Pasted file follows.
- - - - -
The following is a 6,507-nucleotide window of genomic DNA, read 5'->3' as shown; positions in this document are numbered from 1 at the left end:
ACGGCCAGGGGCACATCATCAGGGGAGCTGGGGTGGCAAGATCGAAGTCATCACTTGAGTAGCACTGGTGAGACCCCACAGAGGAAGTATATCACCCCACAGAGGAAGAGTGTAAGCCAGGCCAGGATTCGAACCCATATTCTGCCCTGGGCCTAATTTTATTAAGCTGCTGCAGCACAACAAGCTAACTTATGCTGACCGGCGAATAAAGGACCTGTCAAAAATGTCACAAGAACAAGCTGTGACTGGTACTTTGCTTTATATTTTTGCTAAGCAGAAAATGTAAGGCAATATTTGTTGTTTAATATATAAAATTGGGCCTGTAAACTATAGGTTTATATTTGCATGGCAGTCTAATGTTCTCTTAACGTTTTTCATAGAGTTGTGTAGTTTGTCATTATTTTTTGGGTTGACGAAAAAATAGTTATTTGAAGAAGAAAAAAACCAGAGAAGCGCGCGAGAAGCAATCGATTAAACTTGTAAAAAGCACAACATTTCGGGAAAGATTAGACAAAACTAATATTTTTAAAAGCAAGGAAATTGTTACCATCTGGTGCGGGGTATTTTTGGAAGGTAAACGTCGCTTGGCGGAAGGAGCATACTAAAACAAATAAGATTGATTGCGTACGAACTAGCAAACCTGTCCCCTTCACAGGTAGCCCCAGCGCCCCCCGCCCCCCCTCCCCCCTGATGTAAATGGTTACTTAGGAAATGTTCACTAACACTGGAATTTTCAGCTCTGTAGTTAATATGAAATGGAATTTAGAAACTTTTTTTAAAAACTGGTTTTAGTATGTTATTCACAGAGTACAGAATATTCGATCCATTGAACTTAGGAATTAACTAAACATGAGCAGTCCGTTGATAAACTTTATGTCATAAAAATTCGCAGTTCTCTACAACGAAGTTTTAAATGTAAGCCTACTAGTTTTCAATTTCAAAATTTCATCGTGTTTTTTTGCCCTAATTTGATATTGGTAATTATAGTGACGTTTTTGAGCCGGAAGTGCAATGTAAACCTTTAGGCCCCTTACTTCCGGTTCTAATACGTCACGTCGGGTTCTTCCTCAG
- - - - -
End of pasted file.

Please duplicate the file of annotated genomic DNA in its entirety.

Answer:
The following is a 6,507-nucleotide window of genomic DNA, read 5'->3' as shown; positions in this document are numbered from 1 at the left end:
ACGGCCAGGGGCACATCATCAGGGGAGCTGGGGTGGCAAGATCGAAGTCATCACTTGAGTAGCACTGGTGAGACCCCACAGAGGAAGTATATCACCCCACAGAGGAAGAGTGTAAGCCAGGCCAGGATTCGAACCCATATTCTGCCCTGGGCCTAATTTTATTAAGCTGCTGCAGCACAACAAGCTAACTTATGCTGACCGGCGAATAAAGGACCTGTCAAAAATGTCACAAGAACAAGCTGTGACTGGTACTTTGCTTTATATTTTTGCTAAGCAGAAAATGTAAGGCAATATTTGTTGTTTAATATATAAAATTGGGCCTGTAAACTATAGGTTTATATTTGCATGGCAGTCTAATGTTCTCTTAACGTTTTTCATAGAGTTGTGTAGTTTGTCATTATTTTTTGGGTTGACGAAAAAATAGTTATTTGAAGAAGAAAAAAACCAGAGAAGCGCGCGAGAAGCAATCGATTAAACTTGTAAAAAGCACAACATTTCGGGAAAGATTAGACAAAACTAATATTTTTAAAAGCAAGGAAATTGTTACCATCTGGTGCGGGGTATTTTTGGAAGGTAAACGTCGCTTGGCGGAAGGAGCATACTAAAACAAATAAGATTGATTGCGTACGAACTAGCAAACCTGTCCCCTTCACAGGTAGCCCCAGCGCCCCCCGCCCCCCCTCCCCCCTGATGTAAATGGTTACTTAGGAAATGTTCACTAACACTGGAATTTTCAGCTCTGTAGTTAATATGAAATGGAATTTAGAAACTTTTTTTAAAAACTGGTTTTAGTATGTTATTCACAGAGTACAGAATATTCGATCCATTGAACTTAGGAATTAACTAAACATGAGCAGTCCGTTGATAAACTTTATGTCATAAAAATTCGCAGTTCTCTACAACGAAGTTTTAAATGTAAGCCTACTAGTTTTCAATTTCAAAATTTCATCGTGTTTTTTTGCCCTAATTTGATATTGGTAATTATAGTGACGTTTTTGAGCCGGAAGTGCAATGTAAACCTTTAGGCCCCTTACTTCCGGTTCTAATACGTCACGTCGGGTTCTTCCTCAG